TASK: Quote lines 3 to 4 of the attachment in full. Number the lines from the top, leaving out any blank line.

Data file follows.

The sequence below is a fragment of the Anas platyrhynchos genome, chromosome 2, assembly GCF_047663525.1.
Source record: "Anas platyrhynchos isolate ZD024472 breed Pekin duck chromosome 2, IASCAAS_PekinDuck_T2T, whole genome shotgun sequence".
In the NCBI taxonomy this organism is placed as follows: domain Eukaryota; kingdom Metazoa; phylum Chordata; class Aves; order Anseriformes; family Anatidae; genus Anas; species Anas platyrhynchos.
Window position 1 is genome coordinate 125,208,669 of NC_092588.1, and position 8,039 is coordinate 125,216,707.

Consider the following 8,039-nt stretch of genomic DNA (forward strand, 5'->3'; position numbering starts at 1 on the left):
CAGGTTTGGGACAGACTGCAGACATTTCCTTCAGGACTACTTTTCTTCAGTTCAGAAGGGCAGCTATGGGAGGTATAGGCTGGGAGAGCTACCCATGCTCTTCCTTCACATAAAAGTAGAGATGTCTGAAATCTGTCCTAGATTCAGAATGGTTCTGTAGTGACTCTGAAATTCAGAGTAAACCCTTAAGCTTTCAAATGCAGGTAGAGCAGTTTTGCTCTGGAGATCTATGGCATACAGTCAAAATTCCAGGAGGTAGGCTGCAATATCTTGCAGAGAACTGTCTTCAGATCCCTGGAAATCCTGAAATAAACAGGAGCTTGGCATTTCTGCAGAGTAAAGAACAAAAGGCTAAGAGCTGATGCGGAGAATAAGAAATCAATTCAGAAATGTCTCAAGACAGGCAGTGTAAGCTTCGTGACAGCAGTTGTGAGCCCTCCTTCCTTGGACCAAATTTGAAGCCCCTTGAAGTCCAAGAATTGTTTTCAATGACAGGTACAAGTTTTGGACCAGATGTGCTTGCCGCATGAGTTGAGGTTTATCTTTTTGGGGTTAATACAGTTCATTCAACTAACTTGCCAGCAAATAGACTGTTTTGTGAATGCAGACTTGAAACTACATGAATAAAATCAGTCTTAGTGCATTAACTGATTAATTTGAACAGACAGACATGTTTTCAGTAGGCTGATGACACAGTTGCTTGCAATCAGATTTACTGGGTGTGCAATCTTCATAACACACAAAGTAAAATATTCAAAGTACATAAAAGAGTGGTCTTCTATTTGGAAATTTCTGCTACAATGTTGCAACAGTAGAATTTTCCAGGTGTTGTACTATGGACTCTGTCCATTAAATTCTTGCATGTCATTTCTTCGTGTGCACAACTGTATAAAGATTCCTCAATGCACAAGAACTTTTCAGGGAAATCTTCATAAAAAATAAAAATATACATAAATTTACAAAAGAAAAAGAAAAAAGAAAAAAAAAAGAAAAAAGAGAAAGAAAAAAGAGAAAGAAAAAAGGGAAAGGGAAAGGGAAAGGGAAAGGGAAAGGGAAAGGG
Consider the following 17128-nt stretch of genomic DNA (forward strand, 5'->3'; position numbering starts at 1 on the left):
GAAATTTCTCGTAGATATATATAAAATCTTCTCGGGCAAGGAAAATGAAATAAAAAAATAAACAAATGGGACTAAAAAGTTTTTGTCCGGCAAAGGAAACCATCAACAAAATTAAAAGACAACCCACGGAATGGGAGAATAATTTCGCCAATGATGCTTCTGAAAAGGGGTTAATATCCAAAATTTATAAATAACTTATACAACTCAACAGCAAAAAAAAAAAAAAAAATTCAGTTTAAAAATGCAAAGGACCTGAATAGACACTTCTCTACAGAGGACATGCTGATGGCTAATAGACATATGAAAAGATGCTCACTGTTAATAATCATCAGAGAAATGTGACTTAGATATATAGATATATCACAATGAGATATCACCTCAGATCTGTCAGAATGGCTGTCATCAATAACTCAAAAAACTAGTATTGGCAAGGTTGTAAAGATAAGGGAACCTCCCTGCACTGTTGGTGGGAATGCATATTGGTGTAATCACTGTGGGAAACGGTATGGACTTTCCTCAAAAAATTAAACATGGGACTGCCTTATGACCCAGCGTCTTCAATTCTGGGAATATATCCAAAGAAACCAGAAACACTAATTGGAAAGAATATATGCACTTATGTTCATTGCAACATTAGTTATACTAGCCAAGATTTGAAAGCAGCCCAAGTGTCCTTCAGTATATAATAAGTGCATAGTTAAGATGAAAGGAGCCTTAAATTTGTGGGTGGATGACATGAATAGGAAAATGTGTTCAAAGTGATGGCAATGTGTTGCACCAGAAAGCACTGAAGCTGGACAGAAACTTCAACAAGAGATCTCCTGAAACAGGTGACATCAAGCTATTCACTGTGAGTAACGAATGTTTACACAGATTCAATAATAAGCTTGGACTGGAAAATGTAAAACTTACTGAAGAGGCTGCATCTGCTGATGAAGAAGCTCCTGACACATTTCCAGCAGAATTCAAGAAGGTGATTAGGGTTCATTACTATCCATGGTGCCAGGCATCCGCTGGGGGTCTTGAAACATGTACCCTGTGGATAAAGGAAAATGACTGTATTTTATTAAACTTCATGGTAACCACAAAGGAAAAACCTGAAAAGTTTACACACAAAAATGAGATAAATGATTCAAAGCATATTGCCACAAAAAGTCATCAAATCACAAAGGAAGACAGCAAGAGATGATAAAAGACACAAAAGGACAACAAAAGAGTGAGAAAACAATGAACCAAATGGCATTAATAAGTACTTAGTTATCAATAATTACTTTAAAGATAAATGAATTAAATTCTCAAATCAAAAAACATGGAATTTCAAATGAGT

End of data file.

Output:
In the NCBI taxonomy this organism is placed as follows: domain Eukaryota; kingdom Metazoa; phylum Chordata; class Aves; order Anseriformes; family Anatidae; genus Anas; species Anas platyrhynchos.
Window position 1 is genome coordinate 125,208,669 of NC_092588.1, and position 8,039 is coordinate 125,216,707.